I’m wondering “exactly what “works” is intended to encompass”. By works someone might get the idea of e.g. “works of charity”, such as helping out at a “soup kitchen” for the homeless. Yet there is the list of Scriptures i posted that imply something else quite different or possibly much more than just outward “good deeds”.
NT Wright maintains that EVERY time Paul uses ‘works’ he means ‘Torah’.
Now I understand. Yes, there is a strong emphasis in Scripture on both outer actions and inner motivations as well as public actions and private actions. Our “good works” should not be done for the praise of other people. Our inner thoughts we be judged. Our private actions will also be judged.
Romans 2 seems to go beyond just Torah, but I’m to lazy to see if the underlying word in the translation refers to “works” or another word for deeds. Overall though I tend to agree with Wright most of the time and James Dunn almost all of the time. Is Wright saying this about the term “work” or “work of the law.”
5 But because of your stubbornness and your unrepentant heart, you are storing up wrath against yourself for the day of God’s wrath, when his righteous judgment will be revealed. 6 God “will repay each person according to what they have done. 7 To those who by persistence in doing good seek glory, honor and immortality, he will give eternal life. 8 But for those who are self-seeking and who reject the truth and follow evil, there will be wrath and anger. 9 There will be trouble and distress for every human being who does evil: first for the Jew, then for the Gentile; 10 but glory, honor and peace for everyone who does good: first for the Jew, then for the Gentile. 11 For God does not show favoritism.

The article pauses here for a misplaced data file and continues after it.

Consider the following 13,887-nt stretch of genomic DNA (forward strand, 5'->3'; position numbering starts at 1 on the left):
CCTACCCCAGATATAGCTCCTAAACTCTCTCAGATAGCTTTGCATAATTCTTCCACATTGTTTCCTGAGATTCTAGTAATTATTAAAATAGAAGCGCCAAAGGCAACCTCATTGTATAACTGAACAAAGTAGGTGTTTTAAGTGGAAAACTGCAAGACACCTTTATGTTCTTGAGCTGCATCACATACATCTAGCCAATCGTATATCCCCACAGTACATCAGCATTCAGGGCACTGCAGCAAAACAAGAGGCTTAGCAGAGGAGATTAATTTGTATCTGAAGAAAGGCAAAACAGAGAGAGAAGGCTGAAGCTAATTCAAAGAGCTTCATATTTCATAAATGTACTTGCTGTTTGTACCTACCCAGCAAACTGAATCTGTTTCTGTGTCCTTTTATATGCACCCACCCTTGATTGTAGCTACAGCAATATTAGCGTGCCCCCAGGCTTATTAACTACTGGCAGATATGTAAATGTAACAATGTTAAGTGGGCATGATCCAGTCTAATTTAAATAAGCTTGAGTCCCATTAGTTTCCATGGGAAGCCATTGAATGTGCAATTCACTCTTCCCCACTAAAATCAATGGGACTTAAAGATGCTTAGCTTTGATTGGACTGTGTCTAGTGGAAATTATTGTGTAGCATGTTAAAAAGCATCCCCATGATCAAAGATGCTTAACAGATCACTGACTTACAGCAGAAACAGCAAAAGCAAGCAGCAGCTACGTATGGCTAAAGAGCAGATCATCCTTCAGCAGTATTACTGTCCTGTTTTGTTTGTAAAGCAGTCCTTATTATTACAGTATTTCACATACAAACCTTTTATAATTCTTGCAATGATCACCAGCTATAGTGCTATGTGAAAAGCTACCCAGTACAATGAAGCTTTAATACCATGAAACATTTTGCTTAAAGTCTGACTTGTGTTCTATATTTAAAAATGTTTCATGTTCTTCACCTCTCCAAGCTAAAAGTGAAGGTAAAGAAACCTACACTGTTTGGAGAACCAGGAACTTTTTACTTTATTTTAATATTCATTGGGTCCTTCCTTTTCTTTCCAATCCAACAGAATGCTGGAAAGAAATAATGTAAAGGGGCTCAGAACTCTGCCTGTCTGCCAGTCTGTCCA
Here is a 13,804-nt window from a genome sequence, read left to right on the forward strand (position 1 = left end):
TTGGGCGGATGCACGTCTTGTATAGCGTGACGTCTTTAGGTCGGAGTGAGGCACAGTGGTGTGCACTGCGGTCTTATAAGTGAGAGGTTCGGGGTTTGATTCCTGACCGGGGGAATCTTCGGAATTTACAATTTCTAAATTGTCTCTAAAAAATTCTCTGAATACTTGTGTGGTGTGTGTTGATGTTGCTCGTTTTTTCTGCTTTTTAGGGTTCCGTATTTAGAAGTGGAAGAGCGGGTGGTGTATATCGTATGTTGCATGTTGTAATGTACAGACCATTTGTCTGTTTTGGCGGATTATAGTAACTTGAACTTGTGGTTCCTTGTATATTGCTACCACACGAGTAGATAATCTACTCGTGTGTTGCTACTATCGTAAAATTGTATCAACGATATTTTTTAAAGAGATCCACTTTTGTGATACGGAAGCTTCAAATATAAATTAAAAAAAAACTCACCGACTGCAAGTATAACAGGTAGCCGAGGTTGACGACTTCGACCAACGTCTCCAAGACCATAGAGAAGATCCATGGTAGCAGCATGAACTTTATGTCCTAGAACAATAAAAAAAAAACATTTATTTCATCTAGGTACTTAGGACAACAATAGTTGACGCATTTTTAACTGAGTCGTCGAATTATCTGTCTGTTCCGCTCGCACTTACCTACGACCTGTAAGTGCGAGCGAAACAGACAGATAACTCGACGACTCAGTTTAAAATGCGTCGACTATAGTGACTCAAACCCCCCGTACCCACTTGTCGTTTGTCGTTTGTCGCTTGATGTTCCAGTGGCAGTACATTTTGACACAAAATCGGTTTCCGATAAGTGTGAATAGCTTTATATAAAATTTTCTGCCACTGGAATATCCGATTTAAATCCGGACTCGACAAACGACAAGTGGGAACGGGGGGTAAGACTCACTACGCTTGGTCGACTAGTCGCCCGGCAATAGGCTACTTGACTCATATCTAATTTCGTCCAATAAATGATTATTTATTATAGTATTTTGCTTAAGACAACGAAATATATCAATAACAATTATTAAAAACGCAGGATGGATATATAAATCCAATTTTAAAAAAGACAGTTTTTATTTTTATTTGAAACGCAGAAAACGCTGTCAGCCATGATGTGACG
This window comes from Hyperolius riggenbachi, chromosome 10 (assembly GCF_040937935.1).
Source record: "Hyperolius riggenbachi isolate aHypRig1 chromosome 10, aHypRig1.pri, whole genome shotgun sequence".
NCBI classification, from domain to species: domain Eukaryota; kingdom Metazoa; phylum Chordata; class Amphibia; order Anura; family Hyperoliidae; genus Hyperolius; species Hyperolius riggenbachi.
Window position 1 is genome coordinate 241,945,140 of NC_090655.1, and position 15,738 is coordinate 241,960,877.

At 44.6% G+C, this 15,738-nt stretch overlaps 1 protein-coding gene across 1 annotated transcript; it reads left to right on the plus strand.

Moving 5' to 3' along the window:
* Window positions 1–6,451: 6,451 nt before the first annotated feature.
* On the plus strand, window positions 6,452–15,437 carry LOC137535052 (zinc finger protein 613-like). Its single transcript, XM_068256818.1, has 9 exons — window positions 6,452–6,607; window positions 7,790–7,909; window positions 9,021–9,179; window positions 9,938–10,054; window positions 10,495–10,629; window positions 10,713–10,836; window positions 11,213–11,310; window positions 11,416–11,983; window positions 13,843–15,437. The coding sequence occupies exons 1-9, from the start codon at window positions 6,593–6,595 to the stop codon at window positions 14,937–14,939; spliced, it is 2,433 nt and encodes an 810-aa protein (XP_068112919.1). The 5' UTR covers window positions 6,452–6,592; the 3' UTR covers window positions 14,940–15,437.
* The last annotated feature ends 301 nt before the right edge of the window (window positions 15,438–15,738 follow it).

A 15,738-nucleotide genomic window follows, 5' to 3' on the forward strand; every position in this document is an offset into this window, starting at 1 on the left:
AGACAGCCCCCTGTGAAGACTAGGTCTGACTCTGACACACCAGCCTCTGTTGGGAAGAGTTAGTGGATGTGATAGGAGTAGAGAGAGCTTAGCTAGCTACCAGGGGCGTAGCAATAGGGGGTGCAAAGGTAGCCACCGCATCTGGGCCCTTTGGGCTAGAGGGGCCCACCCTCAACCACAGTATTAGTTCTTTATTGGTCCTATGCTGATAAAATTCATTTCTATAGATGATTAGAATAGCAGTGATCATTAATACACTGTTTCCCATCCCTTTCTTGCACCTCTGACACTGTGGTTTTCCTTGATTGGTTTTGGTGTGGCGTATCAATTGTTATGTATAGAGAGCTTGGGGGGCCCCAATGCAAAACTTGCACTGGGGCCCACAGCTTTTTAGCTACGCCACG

My impression is that Wright thinks that Paul’s use of the generic term “works” typically assumes the full expression, “works of the Law” (Torah), which can be a poor and sect-like index of genuine righteousness and love. But Paul can more positively use “good works” as here or in Ephesians 2 to point to truly “doing good,” which is a reliable indicator for judgment and of relationship to God.
Here are someinteresting articles:
Haha. I read an article by a ligonier person claiming that tw was going to hell for denying justification by faith. Which of course if they had actually read him, it ain’t so.
In any case, 1 Tim 1.5. What really counts.
What did you find interesting about the articles?
If someone thinks works need to evidence one’s faith (as I think Wright’s critics do), they’re really splitting hairs to claim Wright doesn’t teach justification by faith alone and they do.